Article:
• sessions tailored to particular health issues or areas of concern, such as back pain, bone density, stress, posture, anxiety, core strength, etc.
  • prenatal yoga
  • more ‘sweaty’ yoga such as faster flowing/Yoga Shred/HIIT-type sequences
  • going over home practice routines and developing SMART plans for clients to support/improve their home practice

…and probably quite a lot more that’s escaping me at the moment. I’ll come back and add more bullet points later if I think of them!

Please get in touch if you’d like any more information about any of the above, or wish to book something. The best way to get hold of me is by email – and if I’m away from the computer, you will get an autoreply telling you when I’ll be able to send you a personal response.

Sept classes, email list, annual review…

This is mainly a short ‘housekeeping’ post for local readers, followed by my “now-a-tradition” annual review – including a discussion of yoga/pilates teaching as a job, and the value we (as teachers and as students) set on yoga. The post finishes with a short ‘What next?’ section about my autumn plans.

September yoga & pilates: September classes are up on the timetable now. A few are already full and some are filling quickly, so if you wish to come to any yoga or pilates in September, please carefully read and follow the booking procedure as outlined under the ‘Booking’ tab on this website.

Email list: I emailed everyone who has transferred over to my new email address about my September timetable on Thurs 9th August. If you didn’t receive this email, it’s because you have not emailed my new address indicating you wish to be on the new mailing list. When I changed website, email and Facebook address, I emailed everyone on the old mailing list, giving them my new contact details and leaving the choice up to them whether they wished to opt out of hearing from me, or chose to follow the Facebook page, follow this website (and therefore receive WordPress email notifications of any new post I publish) and/or be on my emailing list. Being on the new email list is an opt-in, i.e. I stated that if you hadn’t already done so, you needed to contact me to let me know you wanted to be on the new emailing list. I’ve since discovered at least two people followed this website thinking that meant they would also get emails from me personally. This possibly means there are also others who have done the same. So I thought I’d better reiterate – if you would like to receive emails with yoga/pilates news, and you’ve not received any from me recently, such as the 9th August email headed ‘yoga in September’, all you need to do is contact me and request that you are added to my emailing list!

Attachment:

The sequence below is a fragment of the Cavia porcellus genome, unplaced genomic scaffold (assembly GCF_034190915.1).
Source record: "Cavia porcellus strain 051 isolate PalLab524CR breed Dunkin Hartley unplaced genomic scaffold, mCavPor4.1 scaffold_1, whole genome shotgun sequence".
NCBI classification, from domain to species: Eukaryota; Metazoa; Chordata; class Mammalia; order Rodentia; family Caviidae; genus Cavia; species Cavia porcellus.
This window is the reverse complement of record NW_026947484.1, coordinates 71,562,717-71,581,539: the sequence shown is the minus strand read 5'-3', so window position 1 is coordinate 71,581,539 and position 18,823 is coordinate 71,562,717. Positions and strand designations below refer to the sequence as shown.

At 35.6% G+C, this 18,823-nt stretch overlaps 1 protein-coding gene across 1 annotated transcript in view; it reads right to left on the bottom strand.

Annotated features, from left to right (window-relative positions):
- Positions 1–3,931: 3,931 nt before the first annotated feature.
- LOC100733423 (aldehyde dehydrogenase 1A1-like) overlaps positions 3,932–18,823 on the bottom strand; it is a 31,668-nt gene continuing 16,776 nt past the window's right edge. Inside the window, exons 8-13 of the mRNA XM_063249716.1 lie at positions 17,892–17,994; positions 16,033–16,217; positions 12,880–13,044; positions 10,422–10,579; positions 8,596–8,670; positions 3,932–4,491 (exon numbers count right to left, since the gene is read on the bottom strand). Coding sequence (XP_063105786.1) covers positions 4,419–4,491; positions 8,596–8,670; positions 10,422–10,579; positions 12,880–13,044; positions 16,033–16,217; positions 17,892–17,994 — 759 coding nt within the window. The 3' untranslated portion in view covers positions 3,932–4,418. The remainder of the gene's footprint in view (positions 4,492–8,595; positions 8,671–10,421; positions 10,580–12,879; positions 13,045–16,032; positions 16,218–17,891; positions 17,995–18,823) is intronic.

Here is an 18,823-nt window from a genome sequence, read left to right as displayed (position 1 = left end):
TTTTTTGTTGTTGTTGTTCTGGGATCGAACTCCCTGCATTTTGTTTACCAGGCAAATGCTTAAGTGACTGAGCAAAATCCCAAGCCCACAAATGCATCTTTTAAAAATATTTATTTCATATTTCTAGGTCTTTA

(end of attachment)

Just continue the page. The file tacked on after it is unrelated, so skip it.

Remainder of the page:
Annual review: Because I used to have quieter summers, I got into the habit of using some of my spare time to do my tax returns and mull over how the previous year had gone, and what I wanted to do in the coming year. In recent years, my summers have been pretty busy, because although there’s not been sufficient demand to run classes in larger external venues, there have been enough people around and keen to continue yoga for me to teach the same number of classes a week, but in the smaller Borve yoga studio. I’m also continuing to experience a demand for private tuition through the summer months. This summer has been busy too, but a little different, since things are rather up in the air, with the house on the market and my husband starting a new job in Inverness in October. So I’m taking things month by month. But I still managed to fit in the mulling and the tax returns!

I mentioned in last year’s review that although I was no longer making a loss, as I did in the first couple of years, I do not earn enough to pay tax. Last year I decided to keep class costs low and try to “work smarter”, cutting down on the less rewarding aspects of the job (that would be the admin, as opposed to the actual teaching). Over the last year, I definitely got more efficient in the way I handle emails and bookings/cancellations; for example, introducing an autoreply which reminds people where they can find basic information, and tells them when they can expect a personal response if they are asking about something which needs one. I was helped in my admin efficiency drive by many of my regulars becoming more efficient themselves in terms of taking care over reading the information provided on the website (costs, dates, booking policy, etc.) and keeping their own records of what they have booked for. I used to get a LOT of emails from people asking me, personally, to tell them info they could easily find out themselves, such as how much a class cost, what time/day it was on, or asking to be reminded of which classes they’d already booked. I still get some emails and Facebook messages like this every week, but it has definitely got easier and I’d like to thank everyone who has helped me with this.